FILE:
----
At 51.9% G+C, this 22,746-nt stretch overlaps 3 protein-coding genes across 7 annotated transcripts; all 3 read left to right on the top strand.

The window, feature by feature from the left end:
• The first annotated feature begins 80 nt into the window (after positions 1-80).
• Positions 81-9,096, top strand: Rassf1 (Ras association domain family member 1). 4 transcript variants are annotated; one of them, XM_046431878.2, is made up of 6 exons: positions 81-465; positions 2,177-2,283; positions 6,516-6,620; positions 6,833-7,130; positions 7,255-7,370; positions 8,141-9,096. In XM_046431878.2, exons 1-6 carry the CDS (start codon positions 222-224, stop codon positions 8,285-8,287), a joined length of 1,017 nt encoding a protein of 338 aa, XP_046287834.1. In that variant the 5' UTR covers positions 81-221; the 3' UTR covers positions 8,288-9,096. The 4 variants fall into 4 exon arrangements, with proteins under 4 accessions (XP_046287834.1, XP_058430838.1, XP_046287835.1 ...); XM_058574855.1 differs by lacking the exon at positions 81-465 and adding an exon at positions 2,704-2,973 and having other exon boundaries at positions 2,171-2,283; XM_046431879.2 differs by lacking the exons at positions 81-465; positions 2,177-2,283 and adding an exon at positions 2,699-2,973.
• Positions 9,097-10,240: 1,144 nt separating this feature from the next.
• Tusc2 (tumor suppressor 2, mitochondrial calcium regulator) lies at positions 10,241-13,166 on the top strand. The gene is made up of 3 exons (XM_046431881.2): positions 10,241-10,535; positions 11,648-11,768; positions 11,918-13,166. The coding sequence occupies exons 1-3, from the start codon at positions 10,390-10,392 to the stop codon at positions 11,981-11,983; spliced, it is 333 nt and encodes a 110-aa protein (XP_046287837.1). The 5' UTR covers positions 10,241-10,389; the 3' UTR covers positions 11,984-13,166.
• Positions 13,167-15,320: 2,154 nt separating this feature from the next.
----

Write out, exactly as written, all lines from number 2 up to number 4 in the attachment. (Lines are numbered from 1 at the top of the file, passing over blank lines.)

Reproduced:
The window, feature by feature from the left end:
• The first annotated feature begins 80 nt into the window (after positions 1-80).
• Positions 81-9,096, top strand: Rassf1 (Ras association domain family member 1). 4 transcript variants are annotated; one of them, XM_046431878.2, is made up of 6 exons: positions 81-465; positions 2,177-2,283; positions 6,516-6,620; positions 6,833-7,130; positions 7,255-7,370; positions 8,141-9,096. In XM_046431878.2, exons 1-6 carry the CDS (start codon positions 222-224, stop codon positions 8,285-8,287), a joined length of 1,017 nt encoding a protein of 338 aa, XP_046287834.1. In that variant the 5' UTR covers positions 81-221; the 3' UTR covers positions 8,288-9,096. The 4 variants fall into 4 exon arrangements, with proteins under 4 accessions (XP_046287834.1, XP_058430838.1, XP_046287835.1 ...); XM_058574855.1 differs by lacking the exon at positions 81-465 and adding an exon at positions 2,704-2,973 and having other exon boundaries at positions 2,171-2,283; XM_046431879.2 differs by lacking the exons at positions 81-465; positions 2,177-2,283 and adding an exon at positions 2,699-2,973.